While the current focus in Baltimore is rightly on ending the endemic violence in our city as a way to foster sustainable change, there needs to be opportunities for citizens to make a decent living and to live in a safe home. That will only come when there is investment in the city’s most undeveloped areas.
Prior to deindustrialization and the block busting that led residents to flee city neighborhoods, Baltimore was home to many innovative mid-sized businesses that allowed residents to find decent work, build wealth and provide for their children. The pattern of disinvestment and decay has manifested in today’s cycle of increased crime, reduced business activity and fewer opportunities for remaining residents.
While Baltimore’s tax base and deposits at financial institutions are increasing, inequality is increasing and large areas of the city remain unable to access desperately needed investment.
The obstacle for city leaders, universities and businesses vested in Baltimore’s success is how to break that cycle. Perhaps, they should consider the model of the European Bank for Reconstruction and Development (EBRD), a bank owned by 69 nations, the European Union and the European Investment Bank, which invest in private enterprises with commercial partners. The EBRD offers a variety of financial products, including loan and equity financing, guarantees, leasing services and trade finance. More importantly, unlike a traditional bank, the EBRD provides professional development through support programs where the cost of consulting services is subsidized by the bank.
Baltimore’s institutions should band together and look at forming a similar bank to connect private capital investment to neighborhoods that need it the most. By partnering with impact investment funds and other sources of capital, the bank has the potential to induce the billions needed in certain neighborhoods of Baltimore that have survived decades of disinvestment and malinvestment that can lead to economic losses rather than financial growth.
Only intentional focus on these neighborhoods and their residents can break the cycle of poverty and create a virtuous cycle of prosperity and opportunity that will make a stronger Baltimore for everyone. A reconstruction and development bank could be founded by government and institutional partners who take equity stakes in a public-private venture.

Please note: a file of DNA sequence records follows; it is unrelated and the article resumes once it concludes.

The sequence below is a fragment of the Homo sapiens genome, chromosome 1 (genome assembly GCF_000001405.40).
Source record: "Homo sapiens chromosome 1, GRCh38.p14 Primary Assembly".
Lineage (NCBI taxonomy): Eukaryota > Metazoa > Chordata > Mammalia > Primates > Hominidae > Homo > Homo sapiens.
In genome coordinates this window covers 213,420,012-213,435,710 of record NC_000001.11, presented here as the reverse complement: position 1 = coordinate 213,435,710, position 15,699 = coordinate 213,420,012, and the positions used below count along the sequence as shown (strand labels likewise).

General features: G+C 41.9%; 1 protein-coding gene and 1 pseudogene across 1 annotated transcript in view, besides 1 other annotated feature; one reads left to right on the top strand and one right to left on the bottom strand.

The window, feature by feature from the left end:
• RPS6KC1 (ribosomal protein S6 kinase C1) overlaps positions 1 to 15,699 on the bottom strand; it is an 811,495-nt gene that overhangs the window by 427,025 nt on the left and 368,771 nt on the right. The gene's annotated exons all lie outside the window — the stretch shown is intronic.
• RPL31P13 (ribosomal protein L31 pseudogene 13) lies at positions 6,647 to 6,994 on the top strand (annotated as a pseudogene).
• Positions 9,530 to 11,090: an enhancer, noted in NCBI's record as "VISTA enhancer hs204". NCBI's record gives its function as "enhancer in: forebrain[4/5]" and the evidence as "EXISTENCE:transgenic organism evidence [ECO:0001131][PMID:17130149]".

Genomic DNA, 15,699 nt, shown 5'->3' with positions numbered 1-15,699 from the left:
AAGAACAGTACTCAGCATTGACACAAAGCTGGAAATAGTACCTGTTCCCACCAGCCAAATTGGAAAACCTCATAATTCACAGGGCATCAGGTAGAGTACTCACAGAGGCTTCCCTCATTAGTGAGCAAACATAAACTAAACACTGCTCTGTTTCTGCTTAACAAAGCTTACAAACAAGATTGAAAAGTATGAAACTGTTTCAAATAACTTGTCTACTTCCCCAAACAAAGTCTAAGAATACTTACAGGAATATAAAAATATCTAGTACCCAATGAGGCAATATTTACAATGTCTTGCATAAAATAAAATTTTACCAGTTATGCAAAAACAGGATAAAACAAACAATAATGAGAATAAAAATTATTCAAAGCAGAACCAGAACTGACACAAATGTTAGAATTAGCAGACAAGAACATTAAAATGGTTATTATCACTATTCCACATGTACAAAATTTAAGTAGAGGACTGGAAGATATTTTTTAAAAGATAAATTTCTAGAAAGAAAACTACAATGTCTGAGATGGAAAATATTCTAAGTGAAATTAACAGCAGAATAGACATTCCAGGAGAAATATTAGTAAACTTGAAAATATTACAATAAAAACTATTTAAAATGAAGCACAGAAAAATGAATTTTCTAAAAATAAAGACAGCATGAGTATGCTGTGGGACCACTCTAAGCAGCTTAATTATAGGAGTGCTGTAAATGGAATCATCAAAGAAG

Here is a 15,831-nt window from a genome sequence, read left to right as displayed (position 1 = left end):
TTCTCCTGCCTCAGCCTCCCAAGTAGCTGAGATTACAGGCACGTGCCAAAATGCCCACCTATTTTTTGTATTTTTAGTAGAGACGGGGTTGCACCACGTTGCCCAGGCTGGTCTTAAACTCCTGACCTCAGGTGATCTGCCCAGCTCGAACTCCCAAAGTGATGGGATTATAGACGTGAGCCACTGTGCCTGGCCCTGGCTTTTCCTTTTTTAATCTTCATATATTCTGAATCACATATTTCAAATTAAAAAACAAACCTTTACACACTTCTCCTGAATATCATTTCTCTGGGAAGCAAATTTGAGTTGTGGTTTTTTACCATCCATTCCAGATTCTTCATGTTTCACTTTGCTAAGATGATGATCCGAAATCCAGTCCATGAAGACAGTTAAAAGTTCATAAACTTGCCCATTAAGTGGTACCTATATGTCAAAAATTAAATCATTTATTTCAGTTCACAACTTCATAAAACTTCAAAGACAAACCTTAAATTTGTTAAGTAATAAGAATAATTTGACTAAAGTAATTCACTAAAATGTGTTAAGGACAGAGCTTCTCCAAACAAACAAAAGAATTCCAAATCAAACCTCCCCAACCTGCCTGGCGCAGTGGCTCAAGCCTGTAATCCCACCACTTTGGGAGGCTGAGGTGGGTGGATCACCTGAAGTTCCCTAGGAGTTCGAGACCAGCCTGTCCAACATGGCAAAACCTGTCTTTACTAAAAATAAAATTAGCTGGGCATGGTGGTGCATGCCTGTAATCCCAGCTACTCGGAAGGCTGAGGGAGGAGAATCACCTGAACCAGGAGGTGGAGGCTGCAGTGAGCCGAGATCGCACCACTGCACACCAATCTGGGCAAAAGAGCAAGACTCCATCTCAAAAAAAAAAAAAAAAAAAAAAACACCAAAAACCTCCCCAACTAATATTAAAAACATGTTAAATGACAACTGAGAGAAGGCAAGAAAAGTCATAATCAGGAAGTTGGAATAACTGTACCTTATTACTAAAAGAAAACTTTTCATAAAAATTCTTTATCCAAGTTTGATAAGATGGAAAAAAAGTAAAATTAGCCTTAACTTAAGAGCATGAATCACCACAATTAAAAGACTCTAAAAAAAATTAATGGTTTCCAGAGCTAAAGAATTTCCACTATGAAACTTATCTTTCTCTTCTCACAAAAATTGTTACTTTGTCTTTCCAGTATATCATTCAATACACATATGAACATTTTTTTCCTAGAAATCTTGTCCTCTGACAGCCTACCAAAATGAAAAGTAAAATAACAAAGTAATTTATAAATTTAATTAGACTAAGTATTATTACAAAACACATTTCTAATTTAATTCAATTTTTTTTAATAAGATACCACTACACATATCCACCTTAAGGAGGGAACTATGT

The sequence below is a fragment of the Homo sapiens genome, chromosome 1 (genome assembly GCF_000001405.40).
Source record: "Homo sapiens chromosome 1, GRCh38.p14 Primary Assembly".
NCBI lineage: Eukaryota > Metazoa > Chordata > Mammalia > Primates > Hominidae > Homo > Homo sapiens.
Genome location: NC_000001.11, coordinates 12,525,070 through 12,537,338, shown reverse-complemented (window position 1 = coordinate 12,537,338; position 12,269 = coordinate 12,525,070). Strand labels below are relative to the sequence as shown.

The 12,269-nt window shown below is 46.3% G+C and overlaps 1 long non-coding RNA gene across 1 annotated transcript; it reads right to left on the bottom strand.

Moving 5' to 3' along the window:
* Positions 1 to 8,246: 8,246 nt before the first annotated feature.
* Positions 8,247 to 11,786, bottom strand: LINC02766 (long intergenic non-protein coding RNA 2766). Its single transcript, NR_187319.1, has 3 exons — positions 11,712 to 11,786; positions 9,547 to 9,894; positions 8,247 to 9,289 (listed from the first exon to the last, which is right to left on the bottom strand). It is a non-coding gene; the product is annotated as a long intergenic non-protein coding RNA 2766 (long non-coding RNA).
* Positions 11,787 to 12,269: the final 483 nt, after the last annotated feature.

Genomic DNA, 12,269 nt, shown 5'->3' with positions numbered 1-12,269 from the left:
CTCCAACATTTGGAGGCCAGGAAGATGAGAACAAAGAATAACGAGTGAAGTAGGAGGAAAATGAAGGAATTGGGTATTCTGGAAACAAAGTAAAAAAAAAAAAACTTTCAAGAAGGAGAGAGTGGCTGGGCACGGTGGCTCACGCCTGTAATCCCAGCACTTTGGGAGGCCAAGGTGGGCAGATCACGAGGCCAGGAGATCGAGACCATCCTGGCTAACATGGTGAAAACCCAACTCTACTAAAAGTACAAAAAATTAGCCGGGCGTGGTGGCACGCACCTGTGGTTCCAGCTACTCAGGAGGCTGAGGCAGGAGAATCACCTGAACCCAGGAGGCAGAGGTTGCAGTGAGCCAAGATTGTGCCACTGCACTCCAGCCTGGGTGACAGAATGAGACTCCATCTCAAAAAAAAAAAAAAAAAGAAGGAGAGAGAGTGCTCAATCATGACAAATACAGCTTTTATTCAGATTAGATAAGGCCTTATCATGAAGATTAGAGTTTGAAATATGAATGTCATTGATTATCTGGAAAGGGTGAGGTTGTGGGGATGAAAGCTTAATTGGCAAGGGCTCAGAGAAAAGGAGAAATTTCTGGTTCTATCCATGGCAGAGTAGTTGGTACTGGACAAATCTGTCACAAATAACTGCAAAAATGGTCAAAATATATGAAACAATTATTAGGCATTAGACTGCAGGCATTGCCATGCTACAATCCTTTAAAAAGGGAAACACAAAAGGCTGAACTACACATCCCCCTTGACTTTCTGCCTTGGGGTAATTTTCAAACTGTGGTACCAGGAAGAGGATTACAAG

Through equity contributed by Baltimore, the state of Maryland, university endowments, foundations and impact investment funds, Baltimore’s bank could get government, foundation and commercial buy-in. Moreover, the number of institutions with divergent interests would provide oversight and sound governance in a checks and balances system that would shelter against scandals like the ones our city has recently seen. By leveraging the bank’s equity and a partnership model, the bank could drive billions into Baltimore’s communities.
Major financial institutions have a genuine desire, motivated by regulations as well as competitive market pressure, to do more in Baltimore, but there are clear reasons why they do not. Moreover, major financial institutions and their regulators are looking at how they can better fulfill their obligations under the Community Reinvestment Act, which encourages financial institutions to meet the credit needs of the communities in which they do business, particularly the needs of low and moderate income neighborhoods. The problem that many banks subject to the CRA face is a lack of investment opportunities that meet the banks’ specific requirements for risk versus return. This gap is where the Baltimore’s redevelopment bank can step in to work closely with economic development groups within the city, such as the Baltimore Development Corporation.
Furthermore, Baltimore’s redevelopment bank can work with existing community development financial institutions, such as Harbor Bank CDC, to provide increased financing opportunities, better rates and more options for Baltimore’s small and micro businesses. This investment would have a multiplier effect, just as those with EBRD funding, that would increase the reach of the bank to the smallest enterprises in the city in communities where options for affordable capital are rare.
The reconstruction and development bank can get city and state agencies, local universities and philanthropic foundations going in the same direction. Entrepreneurship support programs in Denmark and elsewhere have shown that creating low-cos business services solutions for small and micro enterprises reduces the risk of failure and leads to the creation of more of these enterprises. With several schools of business and two law schools, Baltimore has a pool of intellectual talent that can be better engaged.
While public banks and community development banks exist in the United States, the concept of a public-private bank aimed at comprehensive redevelopment of a city has never been employed in the United States. This is an opportunity for Baltimore to take the lead.
Eric K. Hontz (eric.hontz @gmail.com) is a senior program officer at The Center for International Private Enterprise.